Crystal clusters are from plates, vugs, geodes or pegmatite seams.
Crystal world mines crystal clusters in many locations throughout Australia.
Museums, Universities, private collectors, and Metaphysical practitioners are among our clients.
A crystal cluster is a group of crystals which formed in an open space environment and exhibit euhedral crystal form determined by their internal crystal structure. A cluster of small crystals coating the walls of a cavity are called druse.
Crystallization is the (natural or artificial) process of formation of solid crystals precipitating from a solution, melt or more rarely deposited directly from a gas. Crystallization is also a chemical solid–liquid separation technique, in which mass transfer of a solute from the liquid solution to a pure solid crystalline phase occurs. In chemical engineering crystallization occurs in a crystallizer. Crystallization is therefore an aspect of precipitation, obtained through a variation of the solubility conditions of the solute in the solvent, as compared to precipitation due to chemical reaction.
The crystallization process consists of two major events, nucleation and crystal growth. Nucleation is the step where the solute molecules dispersed in the solvent start to gather into clusters, on the nanometerscale (elevating solute concentration in a small region), that become stable under the current operating conditions. These stable clusters constitute the nuclei. However, when the clusters are not stable, they dissolve. Therefore, the clusters need to reach a critical size in order to become stable nuclei. Such critical size is dictated by the operating conditions (temperature, supersaturation, etc.). It is at the stage of nucleation that the atoms arrange in a defined and periodic manner that defines the crystal structure— note that “crystal structure” is a special term that refers to the relative arrangement of the atoms, not the macroscopic properties of the crystal (size and shape), although those are a result of the internal crystal structure.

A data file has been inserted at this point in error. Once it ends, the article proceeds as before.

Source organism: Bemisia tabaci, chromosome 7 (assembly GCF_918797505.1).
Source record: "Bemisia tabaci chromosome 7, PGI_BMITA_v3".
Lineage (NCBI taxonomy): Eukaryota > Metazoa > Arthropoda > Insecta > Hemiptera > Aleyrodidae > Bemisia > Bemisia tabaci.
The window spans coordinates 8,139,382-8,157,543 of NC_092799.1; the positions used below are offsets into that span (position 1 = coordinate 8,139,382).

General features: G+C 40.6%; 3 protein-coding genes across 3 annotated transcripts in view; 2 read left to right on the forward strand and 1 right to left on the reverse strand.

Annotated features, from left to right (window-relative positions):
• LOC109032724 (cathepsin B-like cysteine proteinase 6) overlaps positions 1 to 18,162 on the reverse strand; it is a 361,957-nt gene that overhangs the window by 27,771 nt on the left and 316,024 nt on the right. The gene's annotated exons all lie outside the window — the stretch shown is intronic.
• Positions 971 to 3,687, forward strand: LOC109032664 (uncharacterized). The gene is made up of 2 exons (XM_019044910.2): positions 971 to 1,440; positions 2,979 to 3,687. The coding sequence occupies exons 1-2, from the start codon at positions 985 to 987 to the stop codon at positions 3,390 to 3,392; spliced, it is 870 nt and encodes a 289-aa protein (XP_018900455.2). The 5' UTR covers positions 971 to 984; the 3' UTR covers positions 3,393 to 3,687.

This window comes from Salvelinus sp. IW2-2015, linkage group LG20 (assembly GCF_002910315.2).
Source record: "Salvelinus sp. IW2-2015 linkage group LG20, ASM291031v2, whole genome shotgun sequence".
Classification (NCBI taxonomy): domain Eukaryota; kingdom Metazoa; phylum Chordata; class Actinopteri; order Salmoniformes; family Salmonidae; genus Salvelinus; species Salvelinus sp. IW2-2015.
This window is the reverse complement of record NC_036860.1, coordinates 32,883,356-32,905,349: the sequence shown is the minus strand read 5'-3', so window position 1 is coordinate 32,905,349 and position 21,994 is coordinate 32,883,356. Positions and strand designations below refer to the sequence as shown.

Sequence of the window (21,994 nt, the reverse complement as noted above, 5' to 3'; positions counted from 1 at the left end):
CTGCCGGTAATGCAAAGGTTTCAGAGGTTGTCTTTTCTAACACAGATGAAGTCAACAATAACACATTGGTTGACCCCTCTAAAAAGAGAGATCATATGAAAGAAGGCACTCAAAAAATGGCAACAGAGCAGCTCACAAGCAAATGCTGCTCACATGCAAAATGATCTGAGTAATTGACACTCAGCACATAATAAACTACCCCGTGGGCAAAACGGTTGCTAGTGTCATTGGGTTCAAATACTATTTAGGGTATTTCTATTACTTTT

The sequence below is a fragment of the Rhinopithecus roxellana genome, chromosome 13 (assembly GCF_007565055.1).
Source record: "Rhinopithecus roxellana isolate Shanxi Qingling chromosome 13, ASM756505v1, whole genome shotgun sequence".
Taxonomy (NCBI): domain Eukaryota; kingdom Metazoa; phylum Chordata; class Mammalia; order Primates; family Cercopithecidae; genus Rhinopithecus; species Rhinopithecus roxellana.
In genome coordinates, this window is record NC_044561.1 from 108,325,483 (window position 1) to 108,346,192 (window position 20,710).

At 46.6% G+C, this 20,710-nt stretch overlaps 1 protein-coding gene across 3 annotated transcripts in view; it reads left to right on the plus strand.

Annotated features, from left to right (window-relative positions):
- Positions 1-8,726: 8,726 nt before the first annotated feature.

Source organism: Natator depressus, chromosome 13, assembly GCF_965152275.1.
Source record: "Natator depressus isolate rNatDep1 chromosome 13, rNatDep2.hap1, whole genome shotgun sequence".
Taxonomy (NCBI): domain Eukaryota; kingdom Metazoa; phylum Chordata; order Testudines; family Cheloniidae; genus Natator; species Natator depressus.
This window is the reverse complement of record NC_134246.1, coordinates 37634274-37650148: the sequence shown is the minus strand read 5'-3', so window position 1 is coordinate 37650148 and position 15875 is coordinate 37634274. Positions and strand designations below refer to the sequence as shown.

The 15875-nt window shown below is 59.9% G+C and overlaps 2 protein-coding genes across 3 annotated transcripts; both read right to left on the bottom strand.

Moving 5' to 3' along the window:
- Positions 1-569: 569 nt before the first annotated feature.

The crystal growth is the subsequent growth of the nuclei that succeed in achieving the critical cluster size. Nucleation and growth continue to occur simultaneously while the supersaturation exists. Supersaturation is the driving force of the crystallization, hence the rate of nucleation and growth is driven by the existing supersaturation in the solution. Depending upon the conditions, either nucleation or growth may be predominant over the other, and as a result, crystals with different sizes and shapes are obtained (control of crystal size and shape constitutes one of the main challenges in industrial manufacturing, such as for pharmaceuticals). Once the supersaturation is exhausted, the solid–liquid system reaches equilibrium and the crystallization is complete, unless the operating conditions are modified from equilibrium so as to supersaturate the solution again.
Many compounds have the ability to crystallize with different crystal structures, a phenomenon called polymorphism. Each polymorph is in fact a different thermodynamic solid state and crystal polymorphs of the same compound exhibit different physical properties, such as dissolution rate, shape (angles between facets and facet growth rates), melting point, etc. For this reason, polymorphism is of major importance in industrial manufacture of crystalline products.
Crystal World commissions gem carvers to create our fun and unusual carvings.